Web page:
As Georgia's state legislators gather in Atlanta tomorrow for the opening of the General Assembly, the main focus will be a $900 million surplus coupled with leaner economic times in 2001.
Gov. Roy Barnes wants to spend nearly half of the surplus for school classroom construction and fund the rest of his program with bonds. He also wants to roll $166 million of the surplus into the 2002 budget to expand Georgians' homestead exemption. And $25 million of surplus motor fuel taxes would go toward debt reduction.
Expanding the homestead exemption is attractive. But perhaps a better option is to freeze residential property tax assessments. The purpose would be to stop back-door tax increases like we've seen in Richmond, Columbia and other area counties. (The local tax assessor, for example, claims your property is worth twice what it was last year so your tax bill then becomes twice as much.)
A Republican bill would create an expandable homestead exemption. For as long as you own your home, your homestead exemption would increase by an amount necessary to offset the increased assessment. So, in effect, your assessment would never go up, and neither would your property taxes, unless the local county commission or school board raised the millage rate. Progressive Democrats ought to buy into this idea.
A second round of education proposals (as well as addressing problems created by last year's sweeping reform law) will also dominate the agenda. Some thoughts:
Georgia does not need any more educational bureaucracy.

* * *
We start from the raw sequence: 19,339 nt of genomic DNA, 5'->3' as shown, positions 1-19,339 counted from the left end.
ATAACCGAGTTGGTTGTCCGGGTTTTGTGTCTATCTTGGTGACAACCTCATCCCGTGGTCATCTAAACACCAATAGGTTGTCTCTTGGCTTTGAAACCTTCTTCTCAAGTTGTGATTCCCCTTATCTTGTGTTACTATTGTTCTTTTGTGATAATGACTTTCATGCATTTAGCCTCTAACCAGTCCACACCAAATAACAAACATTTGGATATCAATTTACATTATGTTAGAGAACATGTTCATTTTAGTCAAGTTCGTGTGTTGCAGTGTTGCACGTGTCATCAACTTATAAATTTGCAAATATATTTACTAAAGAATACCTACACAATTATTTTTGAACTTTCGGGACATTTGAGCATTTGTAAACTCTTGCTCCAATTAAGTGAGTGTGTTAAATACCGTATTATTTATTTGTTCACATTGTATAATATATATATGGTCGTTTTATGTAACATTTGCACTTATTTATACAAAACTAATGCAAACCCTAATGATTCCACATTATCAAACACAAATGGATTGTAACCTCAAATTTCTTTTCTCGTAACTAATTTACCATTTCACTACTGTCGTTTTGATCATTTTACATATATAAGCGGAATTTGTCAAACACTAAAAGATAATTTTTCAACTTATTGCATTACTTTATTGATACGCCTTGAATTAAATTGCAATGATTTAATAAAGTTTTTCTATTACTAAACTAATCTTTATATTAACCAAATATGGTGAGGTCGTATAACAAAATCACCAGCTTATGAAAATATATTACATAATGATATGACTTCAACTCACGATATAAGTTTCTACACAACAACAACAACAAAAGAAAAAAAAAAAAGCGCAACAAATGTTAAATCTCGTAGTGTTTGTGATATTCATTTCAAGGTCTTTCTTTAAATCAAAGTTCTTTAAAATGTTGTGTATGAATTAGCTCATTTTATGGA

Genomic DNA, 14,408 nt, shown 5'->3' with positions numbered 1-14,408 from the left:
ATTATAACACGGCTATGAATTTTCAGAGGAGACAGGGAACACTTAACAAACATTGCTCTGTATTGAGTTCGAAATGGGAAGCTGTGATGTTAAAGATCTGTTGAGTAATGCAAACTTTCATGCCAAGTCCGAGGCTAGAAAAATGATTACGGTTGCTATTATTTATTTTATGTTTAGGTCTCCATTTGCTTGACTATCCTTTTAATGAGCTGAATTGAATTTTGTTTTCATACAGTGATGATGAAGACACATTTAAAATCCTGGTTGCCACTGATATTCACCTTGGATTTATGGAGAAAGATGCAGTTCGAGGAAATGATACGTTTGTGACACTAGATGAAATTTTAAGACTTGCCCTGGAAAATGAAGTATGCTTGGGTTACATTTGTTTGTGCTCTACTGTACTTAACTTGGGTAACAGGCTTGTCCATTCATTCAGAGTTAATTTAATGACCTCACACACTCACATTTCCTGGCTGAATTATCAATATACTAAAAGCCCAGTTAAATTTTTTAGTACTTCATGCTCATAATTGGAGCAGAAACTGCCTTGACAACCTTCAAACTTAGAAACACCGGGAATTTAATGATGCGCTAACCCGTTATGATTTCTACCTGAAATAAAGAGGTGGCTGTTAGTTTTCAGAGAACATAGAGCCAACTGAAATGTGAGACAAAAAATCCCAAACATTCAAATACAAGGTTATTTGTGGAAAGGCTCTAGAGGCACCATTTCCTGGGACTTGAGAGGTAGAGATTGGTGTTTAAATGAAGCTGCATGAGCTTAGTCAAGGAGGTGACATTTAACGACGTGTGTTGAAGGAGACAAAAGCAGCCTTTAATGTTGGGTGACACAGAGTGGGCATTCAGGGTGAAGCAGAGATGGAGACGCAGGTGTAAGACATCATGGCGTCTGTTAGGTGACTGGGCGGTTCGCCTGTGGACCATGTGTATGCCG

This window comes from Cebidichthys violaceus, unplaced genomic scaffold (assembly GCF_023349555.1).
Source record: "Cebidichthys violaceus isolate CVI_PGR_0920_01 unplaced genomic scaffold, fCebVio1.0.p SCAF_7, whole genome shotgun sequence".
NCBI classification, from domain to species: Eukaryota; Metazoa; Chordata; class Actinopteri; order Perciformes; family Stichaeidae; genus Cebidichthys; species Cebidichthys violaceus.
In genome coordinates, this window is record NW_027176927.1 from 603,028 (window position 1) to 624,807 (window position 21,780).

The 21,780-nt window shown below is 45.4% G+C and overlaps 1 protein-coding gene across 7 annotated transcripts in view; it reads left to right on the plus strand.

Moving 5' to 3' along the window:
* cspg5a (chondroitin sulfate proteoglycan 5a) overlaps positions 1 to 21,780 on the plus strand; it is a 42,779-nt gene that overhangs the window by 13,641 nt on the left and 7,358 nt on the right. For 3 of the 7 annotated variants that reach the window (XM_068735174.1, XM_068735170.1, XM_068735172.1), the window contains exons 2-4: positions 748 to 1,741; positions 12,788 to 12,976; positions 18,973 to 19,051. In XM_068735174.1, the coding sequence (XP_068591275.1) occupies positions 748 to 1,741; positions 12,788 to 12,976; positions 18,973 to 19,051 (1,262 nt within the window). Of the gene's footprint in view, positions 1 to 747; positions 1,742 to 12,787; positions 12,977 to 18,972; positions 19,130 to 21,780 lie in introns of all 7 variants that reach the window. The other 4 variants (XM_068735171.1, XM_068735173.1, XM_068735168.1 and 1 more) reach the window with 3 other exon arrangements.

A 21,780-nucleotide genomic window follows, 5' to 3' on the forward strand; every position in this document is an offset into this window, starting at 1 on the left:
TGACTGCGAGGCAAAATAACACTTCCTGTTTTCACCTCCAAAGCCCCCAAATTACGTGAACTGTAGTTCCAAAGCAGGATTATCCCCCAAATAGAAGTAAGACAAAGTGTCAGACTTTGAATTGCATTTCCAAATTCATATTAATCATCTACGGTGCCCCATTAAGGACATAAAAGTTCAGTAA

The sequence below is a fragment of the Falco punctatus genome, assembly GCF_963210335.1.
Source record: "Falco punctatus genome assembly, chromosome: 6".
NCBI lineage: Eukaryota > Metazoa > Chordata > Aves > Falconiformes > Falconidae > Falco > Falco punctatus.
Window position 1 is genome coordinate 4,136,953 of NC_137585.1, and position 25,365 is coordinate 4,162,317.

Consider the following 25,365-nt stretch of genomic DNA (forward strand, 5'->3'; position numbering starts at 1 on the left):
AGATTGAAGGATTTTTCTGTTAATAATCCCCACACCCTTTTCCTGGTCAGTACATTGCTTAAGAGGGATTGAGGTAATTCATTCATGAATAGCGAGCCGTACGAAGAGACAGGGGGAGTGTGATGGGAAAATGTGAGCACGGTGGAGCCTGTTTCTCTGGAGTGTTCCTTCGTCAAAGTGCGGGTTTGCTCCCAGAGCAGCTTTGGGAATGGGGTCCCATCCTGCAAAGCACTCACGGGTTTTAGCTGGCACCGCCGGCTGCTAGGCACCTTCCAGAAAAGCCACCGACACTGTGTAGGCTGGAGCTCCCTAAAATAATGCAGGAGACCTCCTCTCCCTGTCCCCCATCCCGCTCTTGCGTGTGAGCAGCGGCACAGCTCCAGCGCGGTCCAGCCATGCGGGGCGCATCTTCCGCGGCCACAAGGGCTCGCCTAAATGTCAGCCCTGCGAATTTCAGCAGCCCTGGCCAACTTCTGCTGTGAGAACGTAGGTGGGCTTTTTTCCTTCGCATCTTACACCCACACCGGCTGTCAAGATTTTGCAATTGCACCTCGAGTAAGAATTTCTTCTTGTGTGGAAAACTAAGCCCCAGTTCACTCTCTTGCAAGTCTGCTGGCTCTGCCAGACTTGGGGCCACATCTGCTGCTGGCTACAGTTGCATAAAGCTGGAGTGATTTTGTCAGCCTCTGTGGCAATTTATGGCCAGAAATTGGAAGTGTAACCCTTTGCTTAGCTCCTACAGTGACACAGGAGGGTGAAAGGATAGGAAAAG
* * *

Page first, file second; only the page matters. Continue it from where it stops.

Teachers' salaries should be raised more than last year's 3 percent, but so far the governor or anyone else hasn't come up with pay recommendations that effectively address a growing teacher shortage.
Funding for math, science and technology laboratories in grades nine through 12 were reduced last year - a serious lapse that demands redress this year.
The governor is also asking legislators for $200,000 from the surplus to upgrade the state's voting machinery - a welcomed request. Secretary of State Cathy Cox would like to test an electronic system in five cities (possibly Augusta) this fall. Fine. But a note of caution: Vendors are hawking many electronic systems that are just as problematic as punch card systems when it comes to accurate recounts. Cox needs to assure lawmakers that the system she recommends can survive Florida-type scrutiny.
There are many other issues, of course, that demand attention. Hundreds of bills will be filed in coming weeks and will require careful scrutiny.
In the meantime, area legislators continue to shore up their agendas. The Richmond County delegation, among other things, will be trying to secure funding ranging from $1.1 million for the new Fort Gordon Youth Challenge Academy to $18.9 million for Augusta State University classroom replacement. Heavy-lifting by influential legislators will also be required to secure funding for the Fort Discovery National Science Center and other worthy local projects.
Will Augusta's legislators try to tinker with the consolidation law, with an eye toward reform? Not likely. They're too skittish, and there's no consensus. The delegation will no doubt defer to a new city charter revision panel to come up with proposals. Then lawmakers could deal with them next year, if they find some backbone.
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